Immunization for Adults: Have you had your shots?

Spring 2009 CSANews Issue 70  |  Posted date : Apr 30, 2009.Back to list

A great deal of attention is paid to children's immunization, but adults also need to protect themselves from certain infectious diseases. Over the past few decades, remarkable progress has been made in the development of vaccines, not only for childhood diseases, but also for many life-threatening and debilitating infections that pose a risk to adults, especially seniors. This article will help remind you of what protection you need, as well as describing some of the recently developed vaccines, such as the shingles vaccine.

The first major breakthrough in vaccination was the discovery in 1796 by Edward Jenner in England that children purposefully infected with a mild infection, cowpox, demonstrated very effective immunity to smallpox, a devastating world infection that claimed millions of lives, predominantly children. In the decade before I graduated, the polio vaccine had been discovered, manufactured and used extensively throughout North America to eradicate polio. Children were already receiving immunization against tetanus, pertussis (whooping cough) and diphtheria. I never saw a case of diphtheria or active polio. Our son, practising family medicine, tells me that he has never seen a case of measles, rubella (German measles) or mumps, because of the widespread use of these vaccines developed in the early 1970s.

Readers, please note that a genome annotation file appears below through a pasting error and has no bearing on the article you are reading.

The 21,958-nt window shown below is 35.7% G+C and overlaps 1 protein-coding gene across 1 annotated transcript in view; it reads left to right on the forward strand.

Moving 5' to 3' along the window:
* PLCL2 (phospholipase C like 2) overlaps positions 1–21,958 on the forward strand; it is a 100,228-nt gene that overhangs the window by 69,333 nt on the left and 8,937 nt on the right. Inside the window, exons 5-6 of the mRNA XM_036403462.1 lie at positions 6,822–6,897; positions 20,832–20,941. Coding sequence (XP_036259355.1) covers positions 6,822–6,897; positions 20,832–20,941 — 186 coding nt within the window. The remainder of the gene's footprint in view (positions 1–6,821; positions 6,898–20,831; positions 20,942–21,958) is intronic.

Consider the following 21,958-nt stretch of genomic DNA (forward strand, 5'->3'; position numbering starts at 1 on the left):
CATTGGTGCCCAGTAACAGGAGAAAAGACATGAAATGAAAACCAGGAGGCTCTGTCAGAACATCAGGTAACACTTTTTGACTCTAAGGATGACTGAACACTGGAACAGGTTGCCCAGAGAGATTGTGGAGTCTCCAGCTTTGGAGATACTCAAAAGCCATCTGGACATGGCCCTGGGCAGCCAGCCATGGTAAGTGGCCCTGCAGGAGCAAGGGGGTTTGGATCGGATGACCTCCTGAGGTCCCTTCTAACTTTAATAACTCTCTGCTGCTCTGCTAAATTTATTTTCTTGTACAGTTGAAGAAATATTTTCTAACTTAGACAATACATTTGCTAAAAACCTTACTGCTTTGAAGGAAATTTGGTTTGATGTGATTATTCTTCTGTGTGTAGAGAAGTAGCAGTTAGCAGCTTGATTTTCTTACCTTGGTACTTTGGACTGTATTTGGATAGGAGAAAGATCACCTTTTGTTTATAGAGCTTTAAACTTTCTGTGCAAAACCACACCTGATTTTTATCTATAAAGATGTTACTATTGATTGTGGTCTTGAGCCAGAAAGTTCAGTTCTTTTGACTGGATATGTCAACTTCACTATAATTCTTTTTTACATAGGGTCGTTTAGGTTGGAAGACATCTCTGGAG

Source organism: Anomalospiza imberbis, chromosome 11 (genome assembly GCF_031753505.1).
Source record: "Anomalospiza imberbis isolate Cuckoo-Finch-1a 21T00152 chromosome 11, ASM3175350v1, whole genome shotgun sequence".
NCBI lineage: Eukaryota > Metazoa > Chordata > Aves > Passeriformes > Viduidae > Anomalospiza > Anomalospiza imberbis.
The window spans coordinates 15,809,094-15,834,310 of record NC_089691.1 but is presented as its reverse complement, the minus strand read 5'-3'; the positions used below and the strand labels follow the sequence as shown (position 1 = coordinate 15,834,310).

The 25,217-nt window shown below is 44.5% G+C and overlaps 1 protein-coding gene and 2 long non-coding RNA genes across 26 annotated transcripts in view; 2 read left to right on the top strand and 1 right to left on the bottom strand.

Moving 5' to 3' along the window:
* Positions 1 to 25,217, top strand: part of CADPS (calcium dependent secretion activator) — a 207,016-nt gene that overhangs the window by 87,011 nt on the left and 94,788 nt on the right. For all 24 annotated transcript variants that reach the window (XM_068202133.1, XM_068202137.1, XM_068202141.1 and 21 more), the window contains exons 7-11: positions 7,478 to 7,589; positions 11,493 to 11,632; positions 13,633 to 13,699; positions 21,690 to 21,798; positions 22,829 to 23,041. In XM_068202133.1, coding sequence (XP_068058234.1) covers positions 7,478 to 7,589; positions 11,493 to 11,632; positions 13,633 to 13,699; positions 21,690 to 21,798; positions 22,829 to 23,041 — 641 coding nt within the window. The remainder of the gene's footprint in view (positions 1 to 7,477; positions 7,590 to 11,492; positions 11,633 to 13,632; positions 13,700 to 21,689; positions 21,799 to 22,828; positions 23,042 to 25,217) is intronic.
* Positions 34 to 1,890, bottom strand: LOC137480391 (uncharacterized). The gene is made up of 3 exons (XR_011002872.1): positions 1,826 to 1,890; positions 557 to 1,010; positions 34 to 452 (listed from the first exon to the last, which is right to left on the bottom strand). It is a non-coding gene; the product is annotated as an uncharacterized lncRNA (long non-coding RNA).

These programs to protect the public from infectious diseases have been very successful, especially for childhood infections. Public health agencies and experts continually modify recommendations as new vaccines and protocols are developed. Getting regular immunization throughout our lifetime protects our own health and that of others through the reduction in the spread of these diseases.